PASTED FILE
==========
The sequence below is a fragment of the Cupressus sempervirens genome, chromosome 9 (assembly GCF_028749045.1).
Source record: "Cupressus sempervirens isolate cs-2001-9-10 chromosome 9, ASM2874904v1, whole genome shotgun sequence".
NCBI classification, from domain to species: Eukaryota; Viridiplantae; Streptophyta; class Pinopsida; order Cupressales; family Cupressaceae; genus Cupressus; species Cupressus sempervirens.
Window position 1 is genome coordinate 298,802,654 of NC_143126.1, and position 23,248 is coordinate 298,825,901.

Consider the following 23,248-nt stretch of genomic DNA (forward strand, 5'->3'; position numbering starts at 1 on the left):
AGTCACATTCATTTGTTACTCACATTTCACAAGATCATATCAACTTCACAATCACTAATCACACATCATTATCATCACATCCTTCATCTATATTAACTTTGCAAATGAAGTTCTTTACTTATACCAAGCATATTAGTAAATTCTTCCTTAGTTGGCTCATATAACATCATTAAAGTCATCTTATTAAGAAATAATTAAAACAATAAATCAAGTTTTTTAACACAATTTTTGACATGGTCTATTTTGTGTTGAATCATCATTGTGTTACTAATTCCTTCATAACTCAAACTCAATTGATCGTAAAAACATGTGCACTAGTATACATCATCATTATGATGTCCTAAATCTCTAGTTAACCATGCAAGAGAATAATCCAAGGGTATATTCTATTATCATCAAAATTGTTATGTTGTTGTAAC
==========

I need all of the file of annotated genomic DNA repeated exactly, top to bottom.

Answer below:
The sequence below is a fragment of the Cupressus sempervirens genome, chromosome 9 (assembly GCF_028749045.1).
Source record: "Cupressus sempervirens isolate cs-2001-9-10 chromosome 9, ASM2874904v1, whole genome shotgun sequence".
NCBI classification, from domain to species: Eukaryota; Viridiplantae; Streptophyta; class Pinopsida; order Cupressales; family Cupressaceae; genus Cupressus; species Cupressus sempervirens.
Window position 1 is genome coordinate 298,802,654 of NC_143126.1, and position 23,248 is coordinate 298,825,901.

Consider the following 23,248-nt stretch of genomic DNA (forward strand, 5'->3'; position numbering starts at 1 on the left):
AGTCACATTCATTTGTTACTCACATTTCACAAGATCATATCAACTTCACAATCACTAATCACACATCATTATCATCACATCCTTCATCTATATTAACTTTGCAAATGAAGTTCTTTACTTATACCAAGCATATTAGTAAATTCTTCCTTAGTTGGCTCATATAACATCATTAAAGTCATCTTATTAAGAAATAATTAAAACAATAAATCAAGTTTTTTAACACAATTTTTGACATGGTCTATTTTGTGTTGAATCATCATTGTGTTACTAATTCCTTCATAACTCAAACTCAATTGATCGTAAAAACATGTGCACTAGTATACATCATCATTATGATGTCCTAAATCTCTAGTTAACCATGCAAGAGAATAATCCAAGGGTATATTCTATTATCATCAAAATTGTTATGTTGTTGTAAC